What can we use yeast for? Well, for starters, (get it?) you can use it for fermentation, but did you know you could use it for adding different flavors or aromas? Sometimes you have a Sake and realize how did they get that hint of apple in it? Yeast.
You can get yeast from the wild. Wild yeast can be on an apple sitting in a tree, or a banana you get from the store, perhaps even the orange sitting in your fruit bowl, even the air around you. Collecting yeast from the wild can be a rewarding, educational experience in microbiology.
To collect yeast is easy, to cultivate it can be hard if not done correctly. Yeast can be captured using a sanitized cotton swab, (the kind you see at the doctor's office or if you prefer, crime shows) and a petri dish. There are specific tasks you have to complete to grow the yeast and designate a streak that is healthy inside the petri dish.
Your environment needs to be like a lab. Sterile. You don't want to risk an infection within the yeast colonies. After you have grown a healthy colony you then move it to a second petri dish using a sterilized paperclip or loop of wire to grow more of it.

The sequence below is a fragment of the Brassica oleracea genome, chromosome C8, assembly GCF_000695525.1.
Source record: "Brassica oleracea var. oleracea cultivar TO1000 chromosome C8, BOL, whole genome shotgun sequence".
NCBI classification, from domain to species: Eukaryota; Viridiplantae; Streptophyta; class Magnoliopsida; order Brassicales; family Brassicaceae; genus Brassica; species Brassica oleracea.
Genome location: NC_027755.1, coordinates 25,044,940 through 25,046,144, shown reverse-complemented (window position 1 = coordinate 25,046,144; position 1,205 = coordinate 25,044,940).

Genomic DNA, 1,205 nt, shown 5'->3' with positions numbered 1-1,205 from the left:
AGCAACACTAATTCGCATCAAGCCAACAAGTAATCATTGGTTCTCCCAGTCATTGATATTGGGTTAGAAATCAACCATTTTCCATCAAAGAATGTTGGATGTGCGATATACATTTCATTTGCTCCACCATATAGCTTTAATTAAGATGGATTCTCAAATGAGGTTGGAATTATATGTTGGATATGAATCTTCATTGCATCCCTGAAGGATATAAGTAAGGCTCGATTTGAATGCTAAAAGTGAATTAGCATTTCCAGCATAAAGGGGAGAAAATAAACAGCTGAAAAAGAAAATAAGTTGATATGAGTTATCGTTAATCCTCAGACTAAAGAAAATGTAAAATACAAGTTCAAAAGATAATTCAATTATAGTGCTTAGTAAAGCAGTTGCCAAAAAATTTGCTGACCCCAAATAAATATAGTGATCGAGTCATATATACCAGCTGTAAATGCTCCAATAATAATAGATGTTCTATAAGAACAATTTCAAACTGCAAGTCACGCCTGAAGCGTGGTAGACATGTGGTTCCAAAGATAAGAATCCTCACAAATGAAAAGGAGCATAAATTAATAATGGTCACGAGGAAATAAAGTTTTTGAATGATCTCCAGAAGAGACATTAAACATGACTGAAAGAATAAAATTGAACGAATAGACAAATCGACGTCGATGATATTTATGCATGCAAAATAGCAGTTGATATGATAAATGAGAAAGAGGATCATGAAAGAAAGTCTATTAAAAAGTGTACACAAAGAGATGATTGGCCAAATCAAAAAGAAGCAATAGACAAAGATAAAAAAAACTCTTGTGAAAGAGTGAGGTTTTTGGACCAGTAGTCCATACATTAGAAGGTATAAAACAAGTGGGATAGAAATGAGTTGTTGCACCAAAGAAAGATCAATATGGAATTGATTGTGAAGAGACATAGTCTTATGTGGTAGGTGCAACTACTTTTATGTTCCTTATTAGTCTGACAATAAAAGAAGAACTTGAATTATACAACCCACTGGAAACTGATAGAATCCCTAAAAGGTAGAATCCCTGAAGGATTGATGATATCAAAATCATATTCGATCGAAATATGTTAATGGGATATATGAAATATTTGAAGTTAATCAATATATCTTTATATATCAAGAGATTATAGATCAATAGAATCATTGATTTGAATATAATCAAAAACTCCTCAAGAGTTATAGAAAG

Scrape some of the colony into a small Starter, I'm talking like a drinking glass size. The Starter should consist of the white fluid left behind from the steamed rice and Koji that was sitting in 70-degree water for a few days as it broke down the Polysaccharides into Monosaccharides. To prevent unwanted yeast from getting into the Starter place a cheesecloth over the top of the glass.
As the yeast grows and consumes the simple sugars, it will eventually fall to the bottom of the glass. Filter out the yeast and gradually step it up to a larger starter amount by repeating the process. Once you get the amount of yeast you are looking for, pitch it into your normal Sake Starter that has normal yeast, Koji, and steamed rice.
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